The United States is at the beginning of a critical transformation of how we prepare our students for postsecondary success. In brief, the movement to reform K through 12 education will continue to miss its objective of meeting America’s workforce needs if it does not properly engage employers. Such engagement must extend far beyond “career days” and corporate philanthropy to develop programs that equip students with the skills and knowledge they will need to succeed in college and the workplace.
Long gone are the days of the one-room schoolhouse, where a student’s education was secondary to his or her value as agrarian or domestic labor. Equally obsolete is the “tracked curriculum” classroom and its contemporary manifestation distinguished by benchmarking, state standards, and systematic testing driven by No Child Left Behind. Agrarian and industrial sensibilities – such as the “seasonal” school year calendar that we still cling to – have little relevance in the global information economy. It’s time for public-private partnerships to align education, skills, and jobs. It’s time for what I call Education 3.0.
Education 3.0 leverages the power of public-private partnerships to equip all students with the knowledge and skills needed to succeed in college and careers. Education 3.0 aligns K through 12 education with the expectations of the postsecondary and workforce worlds – providing students with more options and greater opportunities for their futures while helping to sustain our nation’s competitive edge in the global marketplace.
We need to reassess the reasons we provide public education, and redefine the key stakeholders. At the national level, stakeholders include both students and employers. Therefore, to keep the national economy growing and competitive, our schools need to give young people the skills and knowledge they’ll need to engage in economically viable activity.
Science, technology, engineering and mathematics (STEM) skills are key – not just for the benefit of our economy and competitive edge, but for individual advancement as well. A new study from the Georgetown University Center on Education and the Workforce reports that STEM jobs are among the nation’s fastest growing and highest paid. Despite this, a recent Society for Human Resource Management survey says that 52 percent of U.S. employers have difficulty finding employees for job openings in areas requiring training in engineering and science.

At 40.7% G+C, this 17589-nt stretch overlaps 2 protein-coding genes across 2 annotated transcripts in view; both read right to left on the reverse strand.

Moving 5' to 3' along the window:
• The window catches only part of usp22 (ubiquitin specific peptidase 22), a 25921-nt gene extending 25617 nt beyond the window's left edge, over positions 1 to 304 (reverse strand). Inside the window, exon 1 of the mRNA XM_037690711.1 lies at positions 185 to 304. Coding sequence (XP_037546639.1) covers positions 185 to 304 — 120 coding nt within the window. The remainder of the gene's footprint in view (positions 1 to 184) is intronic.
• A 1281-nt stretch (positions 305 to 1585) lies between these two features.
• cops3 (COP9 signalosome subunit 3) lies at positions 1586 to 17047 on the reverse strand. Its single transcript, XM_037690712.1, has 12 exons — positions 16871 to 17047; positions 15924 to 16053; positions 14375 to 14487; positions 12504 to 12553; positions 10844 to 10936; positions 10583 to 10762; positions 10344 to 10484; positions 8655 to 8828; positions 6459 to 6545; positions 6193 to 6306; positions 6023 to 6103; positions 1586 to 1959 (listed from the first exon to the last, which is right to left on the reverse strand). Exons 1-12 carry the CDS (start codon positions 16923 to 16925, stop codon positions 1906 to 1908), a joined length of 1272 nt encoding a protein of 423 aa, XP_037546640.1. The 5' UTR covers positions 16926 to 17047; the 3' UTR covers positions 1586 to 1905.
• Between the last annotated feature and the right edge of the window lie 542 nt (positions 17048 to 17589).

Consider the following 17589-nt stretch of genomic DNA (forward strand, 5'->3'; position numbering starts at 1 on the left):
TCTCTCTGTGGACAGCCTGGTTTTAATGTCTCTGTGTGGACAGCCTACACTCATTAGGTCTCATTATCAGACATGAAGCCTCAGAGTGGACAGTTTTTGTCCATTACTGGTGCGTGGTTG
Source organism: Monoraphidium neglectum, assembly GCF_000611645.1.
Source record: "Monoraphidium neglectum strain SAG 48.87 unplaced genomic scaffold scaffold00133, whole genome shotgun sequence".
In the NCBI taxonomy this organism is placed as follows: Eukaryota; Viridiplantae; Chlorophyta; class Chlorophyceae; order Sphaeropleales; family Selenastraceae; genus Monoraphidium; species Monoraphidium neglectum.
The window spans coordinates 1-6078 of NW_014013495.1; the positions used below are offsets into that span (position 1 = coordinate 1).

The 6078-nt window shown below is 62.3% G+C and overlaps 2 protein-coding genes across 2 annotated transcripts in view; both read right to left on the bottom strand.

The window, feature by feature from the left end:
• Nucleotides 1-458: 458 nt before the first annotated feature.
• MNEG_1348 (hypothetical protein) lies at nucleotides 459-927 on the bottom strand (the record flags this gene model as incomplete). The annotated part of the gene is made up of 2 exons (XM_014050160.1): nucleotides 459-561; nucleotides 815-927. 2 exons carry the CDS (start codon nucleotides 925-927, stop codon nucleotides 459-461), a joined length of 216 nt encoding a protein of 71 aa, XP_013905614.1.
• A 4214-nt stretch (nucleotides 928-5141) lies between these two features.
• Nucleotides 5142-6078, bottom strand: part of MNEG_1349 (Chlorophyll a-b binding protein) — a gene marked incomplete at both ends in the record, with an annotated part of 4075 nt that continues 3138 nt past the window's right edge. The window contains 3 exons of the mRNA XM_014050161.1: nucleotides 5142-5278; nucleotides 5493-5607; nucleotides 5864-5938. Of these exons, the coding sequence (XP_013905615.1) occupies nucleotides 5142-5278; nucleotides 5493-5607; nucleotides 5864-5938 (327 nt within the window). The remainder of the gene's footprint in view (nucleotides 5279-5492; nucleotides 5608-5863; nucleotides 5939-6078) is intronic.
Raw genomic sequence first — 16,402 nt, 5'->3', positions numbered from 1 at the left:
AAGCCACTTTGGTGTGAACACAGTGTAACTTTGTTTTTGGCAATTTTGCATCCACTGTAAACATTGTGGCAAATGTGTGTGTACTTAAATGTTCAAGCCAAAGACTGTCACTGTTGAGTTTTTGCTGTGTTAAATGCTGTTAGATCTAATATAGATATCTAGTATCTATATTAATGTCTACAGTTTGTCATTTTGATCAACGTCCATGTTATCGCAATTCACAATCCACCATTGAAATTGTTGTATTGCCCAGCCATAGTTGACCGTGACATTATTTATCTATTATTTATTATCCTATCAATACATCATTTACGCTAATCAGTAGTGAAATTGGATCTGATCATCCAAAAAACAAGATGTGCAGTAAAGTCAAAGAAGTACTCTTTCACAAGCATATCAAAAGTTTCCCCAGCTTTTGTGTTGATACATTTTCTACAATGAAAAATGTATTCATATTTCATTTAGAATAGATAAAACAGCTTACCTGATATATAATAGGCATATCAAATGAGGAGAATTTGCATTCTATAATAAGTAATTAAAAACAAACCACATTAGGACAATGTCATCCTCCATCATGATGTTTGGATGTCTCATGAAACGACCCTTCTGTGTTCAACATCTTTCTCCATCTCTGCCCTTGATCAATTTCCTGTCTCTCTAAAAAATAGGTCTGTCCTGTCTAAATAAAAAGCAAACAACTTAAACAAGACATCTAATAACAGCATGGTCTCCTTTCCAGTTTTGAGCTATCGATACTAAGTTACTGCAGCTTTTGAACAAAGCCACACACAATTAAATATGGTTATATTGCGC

Education 3.0 public-private partnerships are moving forward to close this skills gap. The Business Roundtable’s JobSTART 101 program offers a free online course for college students and recent college graduates that introduces the professional skills necessary for entry-level employees to succeed in the workplace. At the University of Maryland, Baltimore County, STEM students are provided an opportunity to work at innovative companies on campus. And in Brooklyn, New York, IBM’s Pathways in Technology Early College High School (P-TECH) is a grades 9 through 14 institution from which students earn both a high school diploma and an associate’s degree in a computer-science-related field. P-TECH graduates will be prepared for entry-level employment in the growing technology industry, and will be first in line for jobs at IBM.
Similarly, United Parcel Service (UPS) has partnered with the Commonwealth of Kentucky, the University of Louisville, and the Jefferson Community & Technical College to create Metropolitan College in Louisville. Metropolitan College provides eligible Kentucky residents access to a tuition-free postsecondary education, and schedules its classes to enable UPS employees to study and sleep during the day while continuing their UPS careers at night. This public-private partnership was created to meet projected workforce and educational needs in Jefferson County, and it is serving as a model for other regions.
These are just a few of the many great public-private partnerships that are helping align education with skills and jobs, and we need more. It’s time for the next generation of educators, employers, and students to embrace Education 3.0.
Cordell Carter is Director of Public Policy at the Business Roundtable.